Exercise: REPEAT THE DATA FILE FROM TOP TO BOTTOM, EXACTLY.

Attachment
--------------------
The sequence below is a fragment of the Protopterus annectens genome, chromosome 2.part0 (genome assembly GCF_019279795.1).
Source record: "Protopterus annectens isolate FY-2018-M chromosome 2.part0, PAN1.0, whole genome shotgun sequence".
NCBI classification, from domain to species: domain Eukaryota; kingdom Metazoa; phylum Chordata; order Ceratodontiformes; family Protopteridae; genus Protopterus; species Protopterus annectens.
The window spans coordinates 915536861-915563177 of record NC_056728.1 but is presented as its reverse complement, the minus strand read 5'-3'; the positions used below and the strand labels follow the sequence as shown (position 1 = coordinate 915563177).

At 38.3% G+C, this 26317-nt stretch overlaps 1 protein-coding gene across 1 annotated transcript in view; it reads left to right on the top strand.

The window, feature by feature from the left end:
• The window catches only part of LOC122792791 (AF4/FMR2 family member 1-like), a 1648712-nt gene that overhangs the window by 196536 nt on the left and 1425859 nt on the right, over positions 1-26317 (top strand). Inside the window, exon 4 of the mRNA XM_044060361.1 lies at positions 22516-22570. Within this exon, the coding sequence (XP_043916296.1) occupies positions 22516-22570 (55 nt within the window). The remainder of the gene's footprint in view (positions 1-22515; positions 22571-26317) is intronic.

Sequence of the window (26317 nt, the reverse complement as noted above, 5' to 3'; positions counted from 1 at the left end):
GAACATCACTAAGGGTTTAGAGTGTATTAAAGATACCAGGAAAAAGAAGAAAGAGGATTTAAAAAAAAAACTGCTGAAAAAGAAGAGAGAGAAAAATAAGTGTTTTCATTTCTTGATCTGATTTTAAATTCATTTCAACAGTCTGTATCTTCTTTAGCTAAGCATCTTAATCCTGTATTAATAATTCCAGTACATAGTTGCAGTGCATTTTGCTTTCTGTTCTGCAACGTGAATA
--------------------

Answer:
The sequence below is a fragment of the Protopterus annectens genome, chromosome 2.part0 (genome assembly GCF_019279795.1).
Source record: "Protopterus annectens isolate FY-2018-M chromosome 2.part0, PAN1.0, whole genome shotgun sequence".
NCBI classification, from domain to species: domain Eukaryota; kingdom Metazoa; phylum Chordata; order Ceratodontiformes; family Protopteridae; genus Protopterus; species Protopterus annectens.
The window spans coordinates 915536861-915563177 of record NC_056728.1 but is presented as its reverse complement, the minus strand read 5'-3'; the positions used below and the strand labels follow the sequence as shown (position 1 = coordinate 915563177).

At 38.3% G+C, this 26317-nt stretch overlaps 1 protein-coding gene across 1 annotated transcript in view; it reads left to right on the top strand.

The window, feature by feature from the left end:
• The window catches only part of LOC122792791 (AF4/FMR2 family member 1-like), a 1648712-nt gene that overhangs the window by 196536 nt on the left and 1425859 nt on the right, over positions 1-26317 (top strand). Inside the window, exon 4 of the mRNA XM_044060361.1 lies at positions 22516-22570. Within this exon, the coding sequence (XP_043916296.1) occupies positions 22516-22570 (55 nt within the window). The remainder of the gene's footprint in view (positions 1-22515; positions 22571-26317) is intronic.

Sequence of the window (26317 nt, the reverse complement as noted above, 5' to 3'; positions counted from 1 at the left end):
GAACATCACTAAGGGTTTAGAGTGTATTAAAGATACCAGGAAAAAGAAGAAAGAGGATTTAAAAAAAAAACTGCTGAAAAAGAAGAGAGAGAAAAATAAGTGTTTTCATTTCTTGATCTGATTTTAAATTCATTTCAACAGTCTGTATCTTCTTTAGCTAAGCATCTTAATCCTGTATTAATAATTCCAGTACATAGTTGCAGTGCATTTTGCTTTCTGTTCTGCAACGTGAATA